As well as having potential in helping to treat conditions such as chronic pain, developments in the field show the compound could help treat a wider variety of conditions. Notably Wakeley explained: “new R&D is opening up the potential of these medicines in new indications, eg, epilepsy and multiple sclerosis (MS).”
What were the key challenges for Celadon during the GMP registration process?
Good manufacturing practice registration was one of the hardest lifts I’ve had in my 30 years of building businesses. It really comes down to a number of factors. Hiring a good team is paramount – as is training and development.
Making a significant capital commitment early helped support our cultivation of indoor hydroponics. This is a technique we believe is necessary to produce a pharmaceutical level of tolerance [for medicinal cannabis] (unlike outdoor and greenhouse growing), as well as the extraction and manufacturing process. Then of course, it is a huge amount of work to set up a new quality management system (QMS) and lab from scratch.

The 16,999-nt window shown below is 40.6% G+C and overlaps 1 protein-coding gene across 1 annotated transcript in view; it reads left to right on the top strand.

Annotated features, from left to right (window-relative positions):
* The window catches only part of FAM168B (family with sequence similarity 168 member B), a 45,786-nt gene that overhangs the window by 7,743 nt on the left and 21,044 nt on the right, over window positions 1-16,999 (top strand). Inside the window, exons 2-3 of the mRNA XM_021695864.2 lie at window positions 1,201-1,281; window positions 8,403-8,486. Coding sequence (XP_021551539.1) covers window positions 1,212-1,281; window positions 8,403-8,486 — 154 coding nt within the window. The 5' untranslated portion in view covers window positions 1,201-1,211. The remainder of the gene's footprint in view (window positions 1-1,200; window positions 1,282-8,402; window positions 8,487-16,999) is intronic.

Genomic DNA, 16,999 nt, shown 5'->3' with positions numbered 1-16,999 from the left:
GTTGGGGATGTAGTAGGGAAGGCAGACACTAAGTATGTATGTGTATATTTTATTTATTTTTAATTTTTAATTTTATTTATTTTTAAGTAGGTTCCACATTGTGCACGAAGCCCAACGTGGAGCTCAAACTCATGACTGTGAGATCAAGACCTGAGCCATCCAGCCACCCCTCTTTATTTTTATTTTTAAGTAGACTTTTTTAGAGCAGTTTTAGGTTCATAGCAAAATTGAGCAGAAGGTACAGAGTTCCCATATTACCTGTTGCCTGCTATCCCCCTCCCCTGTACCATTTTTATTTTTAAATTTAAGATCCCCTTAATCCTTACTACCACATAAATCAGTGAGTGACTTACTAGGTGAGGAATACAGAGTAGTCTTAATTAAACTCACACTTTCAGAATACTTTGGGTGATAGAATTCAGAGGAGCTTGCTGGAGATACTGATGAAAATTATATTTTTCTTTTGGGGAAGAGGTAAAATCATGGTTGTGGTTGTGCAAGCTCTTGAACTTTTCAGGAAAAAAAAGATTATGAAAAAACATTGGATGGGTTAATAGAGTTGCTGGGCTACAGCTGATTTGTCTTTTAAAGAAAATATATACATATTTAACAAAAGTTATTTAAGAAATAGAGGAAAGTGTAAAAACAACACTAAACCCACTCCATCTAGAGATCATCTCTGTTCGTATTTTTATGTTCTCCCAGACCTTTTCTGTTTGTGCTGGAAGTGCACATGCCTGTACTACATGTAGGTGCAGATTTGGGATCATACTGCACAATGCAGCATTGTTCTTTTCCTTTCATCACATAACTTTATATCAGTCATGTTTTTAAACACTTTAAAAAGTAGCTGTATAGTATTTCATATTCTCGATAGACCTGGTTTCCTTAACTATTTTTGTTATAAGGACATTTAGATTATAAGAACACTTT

What limitations in the regulatory framework did Celadon need to navigate?
GMP-certified product[s] – [are part of] the foundation of building a truly pharmaceutical cannabis sector.”
Our approach has always been to work with regulators. Celadon was the first company to work through the ‘chicken and egg’ situation with the Home Office and MHRA in 2019-20, as we weren’t prepared to break the law to grow medicinal cannabis in order to gain GMP! This is the difference when you are dealing with a controlled drug, and one that was only recently legalised. As a result, the sector now has very clear guidelines in the UK. We are strong supporters of the regulations and the need for GMP-certified product – it is the foundation of building a truly pharmaceutical cannabis sector.